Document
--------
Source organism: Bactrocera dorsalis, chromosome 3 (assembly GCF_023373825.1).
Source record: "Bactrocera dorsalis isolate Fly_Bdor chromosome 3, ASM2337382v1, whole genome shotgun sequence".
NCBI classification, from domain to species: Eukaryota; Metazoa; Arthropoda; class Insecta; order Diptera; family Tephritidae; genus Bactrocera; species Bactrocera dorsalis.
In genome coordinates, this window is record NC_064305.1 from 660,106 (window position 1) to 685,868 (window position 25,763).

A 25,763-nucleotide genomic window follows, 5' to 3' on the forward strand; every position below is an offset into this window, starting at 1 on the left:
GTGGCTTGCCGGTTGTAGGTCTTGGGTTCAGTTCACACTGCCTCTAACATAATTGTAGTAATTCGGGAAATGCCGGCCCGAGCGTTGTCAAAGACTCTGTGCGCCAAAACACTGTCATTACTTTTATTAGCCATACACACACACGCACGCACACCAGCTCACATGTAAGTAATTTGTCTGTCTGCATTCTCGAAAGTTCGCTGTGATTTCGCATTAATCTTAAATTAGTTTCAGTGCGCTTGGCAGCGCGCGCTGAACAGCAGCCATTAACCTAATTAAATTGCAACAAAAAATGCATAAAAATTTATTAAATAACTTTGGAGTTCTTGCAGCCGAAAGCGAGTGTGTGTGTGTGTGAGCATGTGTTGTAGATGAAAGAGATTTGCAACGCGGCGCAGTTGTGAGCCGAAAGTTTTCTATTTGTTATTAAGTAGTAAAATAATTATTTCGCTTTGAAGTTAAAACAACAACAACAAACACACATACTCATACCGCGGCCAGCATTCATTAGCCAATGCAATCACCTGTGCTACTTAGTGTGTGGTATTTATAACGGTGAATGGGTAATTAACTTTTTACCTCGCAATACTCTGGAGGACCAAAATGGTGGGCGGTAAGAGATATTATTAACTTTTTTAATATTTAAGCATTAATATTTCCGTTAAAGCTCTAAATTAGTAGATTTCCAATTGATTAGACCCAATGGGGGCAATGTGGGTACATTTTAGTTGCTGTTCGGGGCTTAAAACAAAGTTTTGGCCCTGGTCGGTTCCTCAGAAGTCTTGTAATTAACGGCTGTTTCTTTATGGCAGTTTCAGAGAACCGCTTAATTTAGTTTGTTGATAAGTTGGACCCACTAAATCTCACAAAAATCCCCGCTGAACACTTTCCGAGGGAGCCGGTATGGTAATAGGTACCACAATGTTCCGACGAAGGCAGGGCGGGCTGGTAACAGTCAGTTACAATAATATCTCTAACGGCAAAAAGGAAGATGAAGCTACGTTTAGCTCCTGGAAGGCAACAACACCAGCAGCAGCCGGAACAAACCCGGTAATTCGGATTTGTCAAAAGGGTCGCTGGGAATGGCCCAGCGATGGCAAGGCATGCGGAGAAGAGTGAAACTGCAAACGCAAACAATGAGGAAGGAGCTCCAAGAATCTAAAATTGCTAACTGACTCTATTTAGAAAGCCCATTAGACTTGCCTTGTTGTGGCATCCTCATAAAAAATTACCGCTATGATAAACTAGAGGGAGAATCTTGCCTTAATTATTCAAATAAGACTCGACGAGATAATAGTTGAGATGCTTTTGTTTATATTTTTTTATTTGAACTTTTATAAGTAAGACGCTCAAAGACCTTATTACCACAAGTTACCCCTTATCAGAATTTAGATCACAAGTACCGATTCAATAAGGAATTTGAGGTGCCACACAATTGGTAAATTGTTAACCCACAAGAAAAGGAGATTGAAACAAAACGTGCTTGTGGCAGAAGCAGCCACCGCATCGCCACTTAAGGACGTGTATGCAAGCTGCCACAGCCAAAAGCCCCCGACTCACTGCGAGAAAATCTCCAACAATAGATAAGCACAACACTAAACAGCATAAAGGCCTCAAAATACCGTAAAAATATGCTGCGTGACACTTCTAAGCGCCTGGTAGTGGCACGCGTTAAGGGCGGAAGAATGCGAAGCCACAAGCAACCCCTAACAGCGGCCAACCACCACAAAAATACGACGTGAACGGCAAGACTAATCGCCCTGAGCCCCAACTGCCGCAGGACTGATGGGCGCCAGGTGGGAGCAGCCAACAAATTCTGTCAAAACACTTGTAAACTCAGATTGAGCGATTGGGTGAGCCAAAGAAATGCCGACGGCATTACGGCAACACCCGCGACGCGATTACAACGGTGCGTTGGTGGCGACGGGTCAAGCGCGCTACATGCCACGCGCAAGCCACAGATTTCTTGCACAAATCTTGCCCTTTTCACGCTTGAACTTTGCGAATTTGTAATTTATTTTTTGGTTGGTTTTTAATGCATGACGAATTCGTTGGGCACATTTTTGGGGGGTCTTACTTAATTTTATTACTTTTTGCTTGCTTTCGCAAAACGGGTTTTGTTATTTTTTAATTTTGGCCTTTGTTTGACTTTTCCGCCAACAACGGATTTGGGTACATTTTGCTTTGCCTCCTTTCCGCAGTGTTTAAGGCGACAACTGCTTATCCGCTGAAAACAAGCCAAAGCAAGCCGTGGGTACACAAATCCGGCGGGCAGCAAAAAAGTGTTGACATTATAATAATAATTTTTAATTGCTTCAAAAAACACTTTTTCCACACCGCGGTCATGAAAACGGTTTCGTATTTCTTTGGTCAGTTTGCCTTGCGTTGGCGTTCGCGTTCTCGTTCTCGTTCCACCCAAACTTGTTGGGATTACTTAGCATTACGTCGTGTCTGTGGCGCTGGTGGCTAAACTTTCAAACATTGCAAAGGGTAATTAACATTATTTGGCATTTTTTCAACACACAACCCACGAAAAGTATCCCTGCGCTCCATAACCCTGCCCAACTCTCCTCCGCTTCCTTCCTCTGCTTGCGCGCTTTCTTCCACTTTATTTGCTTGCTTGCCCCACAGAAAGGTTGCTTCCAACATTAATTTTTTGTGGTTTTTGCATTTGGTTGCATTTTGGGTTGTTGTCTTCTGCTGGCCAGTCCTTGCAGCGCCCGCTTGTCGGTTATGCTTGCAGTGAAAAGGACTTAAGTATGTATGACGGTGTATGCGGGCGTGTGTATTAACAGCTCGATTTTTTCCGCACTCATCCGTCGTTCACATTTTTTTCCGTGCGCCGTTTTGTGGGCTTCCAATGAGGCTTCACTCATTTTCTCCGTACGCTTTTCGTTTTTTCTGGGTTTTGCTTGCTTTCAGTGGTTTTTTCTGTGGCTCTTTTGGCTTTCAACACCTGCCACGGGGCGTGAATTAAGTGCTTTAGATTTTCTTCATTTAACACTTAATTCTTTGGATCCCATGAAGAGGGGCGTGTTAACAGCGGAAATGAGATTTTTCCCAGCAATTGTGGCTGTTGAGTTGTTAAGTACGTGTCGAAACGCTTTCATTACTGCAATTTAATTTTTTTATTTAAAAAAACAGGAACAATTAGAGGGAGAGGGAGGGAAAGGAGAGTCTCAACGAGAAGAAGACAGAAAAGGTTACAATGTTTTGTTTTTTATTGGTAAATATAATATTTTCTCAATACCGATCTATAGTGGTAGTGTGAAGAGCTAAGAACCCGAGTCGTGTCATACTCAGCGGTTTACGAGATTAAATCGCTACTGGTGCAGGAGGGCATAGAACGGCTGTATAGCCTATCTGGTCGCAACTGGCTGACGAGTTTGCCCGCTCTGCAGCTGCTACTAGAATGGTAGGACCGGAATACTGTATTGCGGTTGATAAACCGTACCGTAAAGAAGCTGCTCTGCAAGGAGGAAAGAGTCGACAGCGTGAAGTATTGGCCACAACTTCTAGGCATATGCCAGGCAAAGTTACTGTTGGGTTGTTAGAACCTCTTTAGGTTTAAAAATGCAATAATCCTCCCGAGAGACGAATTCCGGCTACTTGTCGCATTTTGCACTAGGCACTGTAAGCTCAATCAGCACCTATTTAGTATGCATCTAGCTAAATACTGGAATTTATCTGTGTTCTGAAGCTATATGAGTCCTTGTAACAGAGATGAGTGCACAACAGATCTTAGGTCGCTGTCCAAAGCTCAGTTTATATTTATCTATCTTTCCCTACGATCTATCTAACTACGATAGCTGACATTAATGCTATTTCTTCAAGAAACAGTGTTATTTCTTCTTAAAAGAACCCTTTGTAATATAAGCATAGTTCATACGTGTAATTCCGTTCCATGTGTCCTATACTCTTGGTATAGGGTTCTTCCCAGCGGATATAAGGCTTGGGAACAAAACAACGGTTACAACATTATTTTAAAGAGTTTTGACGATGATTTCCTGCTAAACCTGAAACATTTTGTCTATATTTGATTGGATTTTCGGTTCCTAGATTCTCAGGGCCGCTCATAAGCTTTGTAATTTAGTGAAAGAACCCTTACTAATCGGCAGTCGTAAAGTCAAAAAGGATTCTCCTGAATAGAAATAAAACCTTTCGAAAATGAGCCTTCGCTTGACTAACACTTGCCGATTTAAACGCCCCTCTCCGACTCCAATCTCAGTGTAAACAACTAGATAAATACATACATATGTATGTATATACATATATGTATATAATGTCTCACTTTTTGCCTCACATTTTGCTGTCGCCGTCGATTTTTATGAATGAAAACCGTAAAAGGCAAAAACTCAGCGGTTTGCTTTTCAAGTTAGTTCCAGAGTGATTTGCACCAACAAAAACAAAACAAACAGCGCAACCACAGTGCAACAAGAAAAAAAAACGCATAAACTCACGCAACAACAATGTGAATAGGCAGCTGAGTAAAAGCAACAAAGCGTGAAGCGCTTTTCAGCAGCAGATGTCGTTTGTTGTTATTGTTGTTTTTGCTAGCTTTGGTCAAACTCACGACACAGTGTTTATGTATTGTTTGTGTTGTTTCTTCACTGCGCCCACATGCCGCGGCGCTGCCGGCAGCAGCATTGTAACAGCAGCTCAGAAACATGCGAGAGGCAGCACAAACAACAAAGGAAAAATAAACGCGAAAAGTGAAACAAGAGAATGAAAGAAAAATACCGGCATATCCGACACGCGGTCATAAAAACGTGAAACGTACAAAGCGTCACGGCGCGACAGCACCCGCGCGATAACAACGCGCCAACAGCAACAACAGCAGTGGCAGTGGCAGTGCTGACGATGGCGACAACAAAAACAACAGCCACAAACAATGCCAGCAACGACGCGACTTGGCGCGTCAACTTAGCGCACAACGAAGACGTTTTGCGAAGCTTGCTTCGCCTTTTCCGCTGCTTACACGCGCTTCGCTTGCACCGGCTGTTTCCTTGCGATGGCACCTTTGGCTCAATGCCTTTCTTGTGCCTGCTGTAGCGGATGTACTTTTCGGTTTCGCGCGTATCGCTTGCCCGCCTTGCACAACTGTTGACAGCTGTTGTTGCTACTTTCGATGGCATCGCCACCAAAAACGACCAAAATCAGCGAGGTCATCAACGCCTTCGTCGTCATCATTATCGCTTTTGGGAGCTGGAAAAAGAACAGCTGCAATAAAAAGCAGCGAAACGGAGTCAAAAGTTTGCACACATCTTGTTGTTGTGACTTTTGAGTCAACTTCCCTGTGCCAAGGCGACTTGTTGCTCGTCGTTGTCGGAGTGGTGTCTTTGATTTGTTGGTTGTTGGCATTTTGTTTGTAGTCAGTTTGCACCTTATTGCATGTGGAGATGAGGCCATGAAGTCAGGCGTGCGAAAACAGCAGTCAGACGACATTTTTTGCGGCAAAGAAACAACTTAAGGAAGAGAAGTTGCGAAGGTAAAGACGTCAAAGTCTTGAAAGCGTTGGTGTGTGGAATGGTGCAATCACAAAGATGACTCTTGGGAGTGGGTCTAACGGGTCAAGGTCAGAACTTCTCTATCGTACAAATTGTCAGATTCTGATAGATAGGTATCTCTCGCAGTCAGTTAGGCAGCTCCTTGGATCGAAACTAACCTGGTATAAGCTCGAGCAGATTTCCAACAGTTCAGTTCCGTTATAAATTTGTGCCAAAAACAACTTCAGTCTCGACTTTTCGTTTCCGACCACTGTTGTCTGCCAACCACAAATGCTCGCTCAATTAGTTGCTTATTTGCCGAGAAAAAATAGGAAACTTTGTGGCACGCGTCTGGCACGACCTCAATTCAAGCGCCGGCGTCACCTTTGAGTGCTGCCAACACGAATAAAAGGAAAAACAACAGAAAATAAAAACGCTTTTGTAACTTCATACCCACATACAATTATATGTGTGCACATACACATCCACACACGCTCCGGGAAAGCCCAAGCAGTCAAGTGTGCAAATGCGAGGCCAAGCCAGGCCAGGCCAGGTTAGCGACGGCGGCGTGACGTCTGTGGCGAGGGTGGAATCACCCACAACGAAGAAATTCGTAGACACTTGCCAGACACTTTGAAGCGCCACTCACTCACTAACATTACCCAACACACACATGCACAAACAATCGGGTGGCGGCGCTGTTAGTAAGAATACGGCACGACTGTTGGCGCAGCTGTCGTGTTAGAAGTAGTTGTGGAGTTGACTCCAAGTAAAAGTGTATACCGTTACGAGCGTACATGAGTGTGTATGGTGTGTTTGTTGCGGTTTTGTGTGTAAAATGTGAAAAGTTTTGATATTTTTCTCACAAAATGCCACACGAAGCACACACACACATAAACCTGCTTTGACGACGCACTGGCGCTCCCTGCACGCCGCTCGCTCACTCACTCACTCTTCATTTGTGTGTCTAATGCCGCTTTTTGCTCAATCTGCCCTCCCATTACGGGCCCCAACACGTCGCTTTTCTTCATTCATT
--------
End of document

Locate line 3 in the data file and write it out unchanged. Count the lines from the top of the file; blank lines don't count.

NCBI classification, from domain to species: Eukaryota; Metazoa; Arthropoda; class Insecta; order Diptera; family Tephritidae; genus Bactrocera; species Bactrocera dorsalis.